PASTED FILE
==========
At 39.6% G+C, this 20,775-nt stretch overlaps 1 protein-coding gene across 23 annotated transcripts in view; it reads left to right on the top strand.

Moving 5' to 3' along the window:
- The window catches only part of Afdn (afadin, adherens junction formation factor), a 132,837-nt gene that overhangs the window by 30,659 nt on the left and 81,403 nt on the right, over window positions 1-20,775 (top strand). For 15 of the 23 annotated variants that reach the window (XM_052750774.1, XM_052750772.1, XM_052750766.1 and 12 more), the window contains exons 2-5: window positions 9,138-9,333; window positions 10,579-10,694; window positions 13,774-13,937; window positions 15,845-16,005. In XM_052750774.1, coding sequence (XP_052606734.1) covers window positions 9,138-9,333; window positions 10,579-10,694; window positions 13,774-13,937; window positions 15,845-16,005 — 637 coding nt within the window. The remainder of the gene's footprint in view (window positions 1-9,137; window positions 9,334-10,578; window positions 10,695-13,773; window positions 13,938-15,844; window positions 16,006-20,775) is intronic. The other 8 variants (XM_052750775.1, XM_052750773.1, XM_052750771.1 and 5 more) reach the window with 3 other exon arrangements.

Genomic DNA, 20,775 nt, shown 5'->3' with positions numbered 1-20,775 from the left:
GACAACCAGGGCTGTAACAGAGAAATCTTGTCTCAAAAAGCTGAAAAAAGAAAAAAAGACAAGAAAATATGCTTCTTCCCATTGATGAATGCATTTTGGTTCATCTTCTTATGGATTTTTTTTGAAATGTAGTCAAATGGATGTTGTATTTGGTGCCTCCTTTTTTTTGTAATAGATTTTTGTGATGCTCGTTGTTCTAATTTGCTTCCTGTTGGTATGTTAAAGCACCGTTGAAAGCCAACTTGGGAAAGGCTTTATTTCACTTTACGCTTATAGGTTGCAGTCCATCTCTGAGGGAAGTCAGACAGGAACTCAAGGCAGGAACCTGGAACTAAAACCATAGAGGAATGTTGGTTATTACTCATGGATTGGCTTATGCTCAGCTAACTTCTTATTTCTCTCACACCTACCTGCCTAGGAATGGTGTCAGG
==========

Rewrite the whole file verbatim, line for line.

At 39.6% G+C, this 20,775-nt stretch overlaps 1 protein-coding gene across 23 annotated transcripts in view; it reads left to right on the top strand.

Moving 5' to 3' along the window:
- The window catches only part of Afdn (afadin, adherens junction formation factor), a 132,837-nt gene that overhangs the window by 30,659 nt on the left and 81,403 nt on the right, over window positions 1-20,775 (top strand). For 15 of the 23 annotated variants that reach the window (XM_052750774.1, XM_052750772.1, XM_052750766.1 and 12 more), the window contains exons 2-5: window positions 9,138-9,333; window positions 10,579-10,694; window positions 13,774-13,937; window positions 15,845-16,005. In XM_052750774.1, coding sequence (XP_052606734.1) covers window positions 9,138-9,333; window positions 10,579-10,694; window positions 13,774-13,937; window positions 15,845-16,005 — 637 coding nt within the window. The remainder of the gene's footprint in view (window positions 1-9,137; window positions 9,334-10,578; window positions 10,695-13,773; window positions 13,938-15,844; window positions 16,006-20,775) is intronic. The other 8 variants (XM_052750775.1, XM_052750773.1, XM_052750771.1 and 5 more) reach the window with 3 other exon arrangements.

Genomic DNA, 20,775 nt, shown 5'->3' with positions numbered 1-20,775 from the left:
GACAACCAGGGCTGTAACAGAGAAATCTTGTCTCAAAAAGCTGAAAAAAGAAAAAAAGACAAGAAAATATGCTTCTTCCCATTGATGAATGCATTTTGGTTCATCTTCTTATGGATTTTTTTTGAAATGTAGTCAAATGGATGTTGTATTTGGTGCCTCCTTTTTTTTGTAATAGATTTTTGTGATGCTCGTTGTTCTAATTTGCTTCCTGTTGGTATGTTAAAGCACCGTTGAAAGCCAACTTGGGAAAGGCTTTATTTCACTTTACGCTTATAGGTTGCAGTCCATCTCTGAGGGAAGTCAGACAGGAACTCAAGGCAGGAACCTGGAACTAAAACCATAGAGGAATGTTGGTTATTACTCATGGATTGGCTTATGCTCAGCTAACTTCTTATTTCTCTCACACCTACCTGCCTAGGAATGGTGTCAGG